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12 Volt Fluorescent Light Fixture

If you have visited many of my pages I am sure you are aware that the majority of our camping consists of "Dry Camping", where electrical power is at a premium. One of the biggest "power hogs" in our Santa Fe is the two dual bulb incandescent light fixtures.  Without the ability to select one or both bulbs we were constantly worried about turning off the lights as it consumes in the area of 3 amps!

The first time I saw the fluorescent fixture in the Pop Up Time Web Store I was interested as it only uses 1 amp.  Now, PUT doesn't offer the lights anymore, but RV (read that as 12v DC) fluorescent fixtures are available many places.  Before you go running down to Lowes of Home Depot remember that you need 12v DC fixtures, NOT 110v AC home fixtures.  While the bulbs may be the same the ballast does not work on 12v.  before you ask, the ballast is the part of the fixture that raises the source voltage to the level need for the light to "start".

While many fixtures are available, be careful of deals that seem too good to be true.  Stick with major brands as they tend to last longer in the rough use of the RV world.  One of the major players in RV lighting is Thinline and they are available in many stores.

Now, the one I purchased did not have the 1/4" female 12v Dc power socket that you find on most RV light fixtures, but I went ahead and purchased one, deciding that I could add a 1/4" female 12v Dc power socket myself.

These photos are thumbnails, click on a picture to see a larger version

Here is the light I purchased.  It has 2 bright F8T5 lamps and only consumes 1 amp.

 

 

 

P0001756.jpg (53039 bytes)I added the 1/4" female 12v Dc power socket to the side of the fixture.  Be aware that there is not a lot of room inside the fixture to add things.  It required that a metal plate in the fixture be trimmed and the hole must be drilled in exactly the right spot.  Before you think I am really great at this, I must admit - I was lucky in the spot I decided to drill. I also decided not to connect to the electrical wiring inside the fixture.  I attached wires that were of sufficient length to connect directly to the camper power wires.

 

P0001764.jpg (26091 bytes)The 1/4" female 12v Dc power socket are actually nothing more than a 1/4" phono plug - you know the size a pair of headphones uses, only mono not stereo.  I got them at Radio Shack, part #  274-252B less than $2.00 for the package of 2.

 

 

 

P0001757.jpg (74174 bytes)I started the project by removing the stock light fixture.  Coleman lights are held in place by 4 rivets (one in each corner).  In the photo to the left you can see the two rivets on the right hand side in the corners. Before yo begin any work, remove the power to this light fixture by either pulling the fuse, or disconnecting the battery, assuming that the converter is not plugged in.  Using a drill bit slightly larger than the hole in the middle of the rivet SLOWLY AND CAREFULLY drill up into the rivet. When the drill reaches the level of the flight fixture the head of the rivet should come off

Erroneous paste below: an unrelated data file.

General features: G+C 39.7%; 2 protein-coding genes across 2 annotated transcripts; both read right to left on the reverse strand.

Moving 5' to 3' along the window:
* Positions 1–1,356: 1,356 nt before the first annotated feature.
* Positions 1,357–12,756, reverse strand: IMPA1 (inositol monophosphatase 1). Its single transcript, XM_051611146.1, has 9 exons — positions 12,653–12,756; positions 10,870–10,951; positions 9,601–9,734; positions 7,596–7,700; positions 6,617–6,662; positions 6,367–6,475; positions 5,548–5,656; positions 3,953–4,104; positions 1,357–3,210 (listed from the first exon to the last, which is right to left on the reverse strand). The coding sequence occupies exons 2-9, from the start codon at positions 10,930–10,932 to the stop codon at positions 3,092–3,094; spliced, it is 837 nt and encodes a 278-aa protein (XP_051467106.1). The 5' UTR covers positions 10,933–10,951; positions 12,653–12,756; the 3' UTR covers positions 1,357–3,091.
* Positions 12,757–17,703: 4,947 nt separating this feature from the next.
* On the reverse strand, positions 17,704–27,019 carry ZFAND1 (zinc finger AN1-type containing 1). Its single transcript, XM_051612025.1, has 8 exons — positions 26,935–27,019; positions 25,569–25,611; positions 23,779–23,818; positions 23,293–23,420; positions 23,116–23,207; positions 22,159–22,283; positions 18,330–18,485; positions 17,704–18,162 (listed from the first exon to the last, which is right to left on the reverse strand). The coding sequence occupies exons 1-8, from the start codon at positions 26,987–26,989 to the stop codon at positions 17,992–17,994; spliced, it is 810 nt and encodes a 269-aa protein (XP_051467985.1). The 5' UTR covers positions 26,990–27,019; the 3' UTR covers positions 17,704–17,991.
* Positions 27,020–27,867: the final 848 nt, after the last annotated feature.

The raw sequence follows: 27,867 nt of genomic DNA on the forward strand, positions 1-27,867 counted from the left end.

P0001759.jpg (45237 bytes)Here is the area of the ceiling where the fixture has been removed.  Note the four shafts sticking out of the roof.  The is the remains of the 4 rivets which held the old fixture.  I cut these off as close to the inside of the roof as I could and then just pushed the remains up into the ceiling.  You may want to use a small thin rod to probe into this opening to check the distance between the inner and outer roof skins.  Also note the 2 wires, if you didn't disconnect the power like I advised above you have probably blown a fuse at this point.  

 

P0001762.jpg (182761 bytes)To install the new fixture, hold it up against the ceiling in the location of the old one.  You will note that the mounting holes for the new fixture do not match the holes where the old fixture was - go figure.  Take into consideration any other things mounted to the roof in this area.  To the left you will see that my "Vanity Mate" comes within one inch of the fixture, but does not interfere.  Check for interference before you drill.  You will need to drill 4 small pilot holes in the roof.  I caution you to use a short drill bit and short screws. If you probed the roof like I suggested in the previous box, you should have a good idea of the length screw you can use.  Nothing would ruin your day more than having a screw sticking out of the roof of your pop up. 
 

So now, for less than $40 I have a new fluorescent fixture which consumes 1/3 of the power of the original fixture. To my untrained eye, and not using a light meter I would say it is about equal in brightness to the stock Coleman light. It does give off a white
light while the stock light now appears a little "yellow" in comparison.

 

Tools needed drill/drill bits, 4 screws, screwdriver, electrical tape.

 

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  Revised: May 08, 2007

 

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